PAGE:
Yes, a lot has changed in London in the last 102 years - just as I assume it has in such places as New York and Los Angeles.
I’m afraid the idea of running the 1908 course is totally impractical in 2012.
I can’t imagine either the competitors, the spectators, the media circus, or those billions viewing worldwide would thank the organisers for coming up with running the course as is exists today.
Every city wants to show off it’s best features for a worldwide TV audience - and the English would be totally mortified featuring that dull, drab area of the capitol.
A flavour of how it all came about in the first place:
“As Desborough and King Edward toyed with the idea of the Games coming to London, many wondered how to produce a memorable echo of the race from Marathon to Athens. Runnymede, perhaps, might be the English equivalent of Marathon, dripping with history and tradition? Or nearby Windsor, home of the great castle, could offer the right distance?
The task of masterminding the route was given to Jack Andrew, the honorary secretary of the Polytechnic Harriers and a representative on the AAA committee, and a series of trial races were run. On April 25, 1908, there was a trial from Windsor to Wembley which clearly carried more significance than any previous rehearsal, both for the distance and the route. It started in the Long Walk of Windsor Park. The end of the first mile was on Barnespool Bridge, where the only surviving marker from the 1908 Olympic race still tells you that there are 25 miles to go.
The programme that day states: “It is hoped that the King will graciously consent to the start being made from the terrace of the historic Castle, in which event the distance will be about 26 miles to the edge of the Stadium track.” That hope became reality and on July 24 the press noted that: “The actual starting point for today's race is just below the East Terrace, Windsor Castle, near the bronze figure of Dako (Queen Victoria's favourite dog, a Scottish terrier) who was buried there.” For the Royal Family the prospect of letting the children of the Princess of Wales see the start of the marathon in the castle grounds must have been virtually irresistible.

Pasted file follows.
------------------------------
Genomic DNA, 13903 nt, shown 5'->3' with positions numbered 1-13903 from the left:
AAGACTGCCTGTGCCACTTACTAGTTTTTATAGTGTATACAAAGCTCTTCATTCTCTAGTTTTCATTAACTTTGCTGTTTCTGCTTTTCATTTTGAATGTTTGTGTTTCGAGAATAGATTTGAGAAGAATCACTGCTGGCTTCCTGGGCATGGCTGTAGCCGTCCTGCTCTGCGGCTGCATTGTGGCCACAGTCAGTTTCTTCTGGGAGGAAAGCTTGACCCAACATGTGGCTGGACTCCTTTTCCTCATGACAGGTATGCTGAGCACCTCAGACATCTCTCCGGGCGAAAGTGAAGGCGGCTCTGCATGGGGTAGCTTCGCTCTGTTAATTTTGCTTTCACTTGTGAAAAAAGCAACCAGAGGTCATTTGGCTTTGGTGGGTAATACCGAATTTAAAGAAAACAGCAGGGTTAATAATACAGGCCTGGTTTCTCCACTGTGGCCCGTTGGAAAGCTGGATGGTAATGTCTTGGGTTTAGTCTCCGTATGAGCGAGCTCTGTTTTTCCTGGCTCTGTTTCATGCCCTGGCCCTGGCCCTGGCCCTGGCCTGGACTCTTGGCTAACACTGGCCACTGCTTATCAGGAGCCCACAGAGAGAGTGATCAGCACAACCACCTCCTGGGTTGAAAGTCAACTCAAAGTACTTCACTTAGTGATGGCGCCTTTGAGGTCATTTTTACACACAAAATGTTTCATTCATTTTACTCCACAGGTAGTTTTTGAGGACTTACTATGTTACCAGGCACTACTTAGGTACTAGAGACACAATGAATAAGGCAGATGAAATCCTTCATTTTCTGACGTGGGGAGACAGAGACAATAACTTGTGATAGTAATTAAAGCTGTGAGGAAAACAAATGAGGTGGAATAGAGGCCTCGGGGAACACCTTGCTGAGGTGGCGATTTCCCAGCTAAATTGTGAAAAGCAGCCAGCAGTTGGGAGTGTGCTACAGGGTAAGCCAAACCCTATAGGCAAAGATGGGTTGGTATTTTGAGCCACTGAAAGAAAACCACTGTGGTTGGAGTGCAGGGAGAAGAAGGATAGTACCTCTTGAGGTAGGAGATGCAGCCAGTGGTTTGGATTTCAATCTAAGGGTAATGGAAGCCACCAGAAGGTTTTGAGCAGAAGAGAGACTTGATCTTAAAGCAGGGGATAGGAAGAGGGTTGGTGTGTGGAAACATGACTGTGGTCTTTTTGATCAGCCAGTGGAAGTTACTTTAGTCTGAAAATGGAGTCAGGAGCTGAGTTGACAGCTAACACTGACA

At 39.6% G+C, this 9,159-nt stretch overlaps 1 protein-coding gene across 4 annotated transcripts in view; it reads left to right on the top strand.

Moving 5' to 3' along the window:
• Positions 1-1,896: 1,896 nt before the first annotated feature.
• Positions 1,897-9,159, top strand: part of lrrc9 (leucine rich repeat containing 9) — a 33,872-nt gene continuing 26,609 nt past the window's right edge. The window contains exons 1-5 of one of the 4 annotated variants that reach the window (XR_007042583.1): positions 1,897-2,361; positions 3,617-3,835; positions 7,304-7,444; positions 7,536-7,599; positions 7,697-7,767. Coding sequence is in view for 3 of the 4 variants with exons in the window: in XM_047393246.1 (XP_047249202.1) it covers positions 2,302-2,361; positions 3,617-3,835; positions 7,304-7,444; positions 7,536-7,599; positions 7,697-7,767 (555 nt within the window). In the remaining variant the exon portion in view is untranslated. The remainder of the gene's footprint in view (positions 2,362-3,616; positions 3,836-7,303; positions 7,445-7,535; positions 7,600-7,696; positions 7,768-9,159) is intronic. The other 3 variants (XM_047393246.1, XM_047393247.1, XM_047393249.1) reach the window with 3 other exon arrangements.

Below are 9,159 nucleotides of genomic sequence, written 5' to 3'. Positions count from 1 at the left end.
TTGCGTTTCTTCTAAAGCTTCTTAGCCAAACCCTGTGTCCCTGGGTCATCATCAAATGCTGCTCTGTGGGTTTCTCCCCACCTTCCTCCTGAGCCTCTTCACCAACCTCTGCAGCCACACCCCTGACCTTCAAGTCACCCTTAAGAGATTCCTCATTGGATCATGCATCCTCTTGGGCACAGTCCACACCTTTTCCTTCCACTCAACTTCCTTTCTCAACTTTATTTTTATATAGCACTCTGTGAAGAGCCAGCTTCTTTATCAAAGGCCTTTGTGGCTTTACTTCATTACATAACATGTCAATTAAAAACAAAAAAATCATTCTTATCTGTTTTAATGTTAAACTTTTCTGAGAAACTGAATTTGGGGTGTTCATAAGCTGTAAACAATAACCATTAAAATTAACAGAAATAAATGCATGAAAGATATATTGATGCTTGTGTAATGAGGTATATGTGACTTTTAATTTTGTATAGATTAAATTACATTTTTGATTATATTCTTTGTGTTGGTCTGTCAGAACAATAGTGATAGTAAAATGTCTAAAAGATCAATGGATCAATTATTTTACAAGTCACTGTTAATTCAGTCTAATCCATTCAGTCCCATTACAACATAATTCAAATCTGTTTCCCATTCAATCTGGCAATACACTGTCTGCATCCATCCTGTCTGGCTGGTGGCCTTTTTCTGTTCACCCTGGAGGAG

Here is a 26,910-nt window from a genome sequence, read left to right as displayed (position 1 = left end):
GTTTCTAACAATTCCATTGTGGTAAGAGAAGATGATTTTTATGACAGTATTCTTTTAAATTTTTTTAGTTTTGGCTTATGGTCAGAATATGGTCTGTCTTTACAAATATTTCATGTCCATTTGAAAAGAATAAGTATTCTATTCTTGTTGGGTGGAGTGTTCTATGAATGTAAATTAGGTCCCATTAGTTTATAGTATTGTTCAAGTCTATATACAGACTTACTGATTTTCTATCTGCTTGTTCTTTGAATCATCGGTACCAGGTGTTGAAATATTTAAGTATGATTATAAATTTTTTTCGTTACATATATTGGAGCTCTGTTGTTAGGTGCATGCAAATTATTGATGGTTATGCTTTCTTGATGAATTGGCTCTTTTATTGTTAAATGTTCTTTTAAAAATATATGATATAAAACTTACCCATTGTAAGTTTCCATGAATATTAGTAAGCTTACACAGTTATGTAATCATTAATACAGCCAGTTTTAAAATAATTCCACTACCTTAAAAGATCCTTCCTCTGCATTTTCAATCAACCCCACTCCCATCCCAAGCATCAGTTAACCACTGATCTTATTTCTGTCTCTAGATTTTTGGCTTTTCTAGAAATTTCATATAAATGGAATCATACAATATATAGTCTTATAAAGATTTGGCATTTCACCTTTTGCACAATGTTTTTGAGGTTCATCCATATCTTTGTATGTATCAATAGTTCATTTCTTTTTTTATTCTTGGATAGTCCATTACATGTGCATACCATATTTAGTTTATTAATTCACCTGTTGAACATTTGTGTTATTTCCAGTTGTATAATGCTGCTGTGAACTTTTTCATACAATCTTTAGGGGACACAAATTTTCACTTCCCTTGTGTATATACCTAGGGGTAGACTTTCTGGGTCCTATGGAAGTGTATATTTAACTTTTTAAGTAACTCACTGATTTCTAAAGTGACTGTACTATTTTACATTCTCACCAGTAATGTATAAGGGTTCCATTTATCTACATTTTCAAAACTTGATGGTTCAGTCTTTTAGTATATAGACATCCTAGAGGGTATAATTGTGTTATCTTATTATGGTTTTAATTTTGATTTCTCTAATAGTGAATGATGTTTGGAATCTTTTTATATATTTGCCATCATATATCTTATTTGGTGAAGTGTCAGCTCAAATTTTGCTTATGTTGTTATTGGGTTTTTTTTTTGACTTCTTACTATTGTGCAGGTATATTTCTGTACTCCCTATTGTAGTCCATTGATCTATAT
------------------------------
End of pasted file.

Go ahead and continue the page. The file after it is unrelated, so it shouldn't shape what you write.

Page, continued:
The marathon was always planned to finish close to the Royal Box, and to bring the runners into the stadium would add another 385 yards on the cinder track.
The course took in cobblestones and dirt and dusty tracks but the measurement of the 26 miles 385 yards had been done thoroughly, with Andrew and his surveyors using wheels and Ordnance Survey maps to check the distance. However, the change in the starting location - the move from the Long Walk to the Eastern Terrace of the castle - may have introduced yet another twist into the debate about the distance.
John Disley, the co-founder with Chris Brasher of today's London Marathon, believes that when the start was moved the accuracy of the earlier measurement of the course was jeopardised. He reckons the organisers may have got their calculations wrong.
By using maps and contemporary photographs Disley used 21st-century methods of remeasuring that first mile to Barnespool Bridge. His conclusion is that the first mile - and hence the marathon course - was 174 yards (159m) short.
For the next two Olympics the distance continued to vary but the “London distance” was officially adopted in 1921.
The “London distance” may have seemed crazy, almost accidentally arrived at. But what guaranteed it would live on and become the standard for future marathons was the frenzy that surrounded the 1908 finish where the Italian, Dorando Pietri, collapsed five times on the track, was put back on his feet but disqualified for receiving assistance.
The man who finished 32 seconds behind him, Johnny Hayes, of the United States, was awarded the gold medal, while Dorando collected a gold cup from the hands of Queen Alexandra.
The controversial finish, and the headlines, pictures and flickering film of the drama, stamped on this race for decades its image as a “man-killer” event. After the struggle of 1908, the marathon story was far too good to end at the tape.”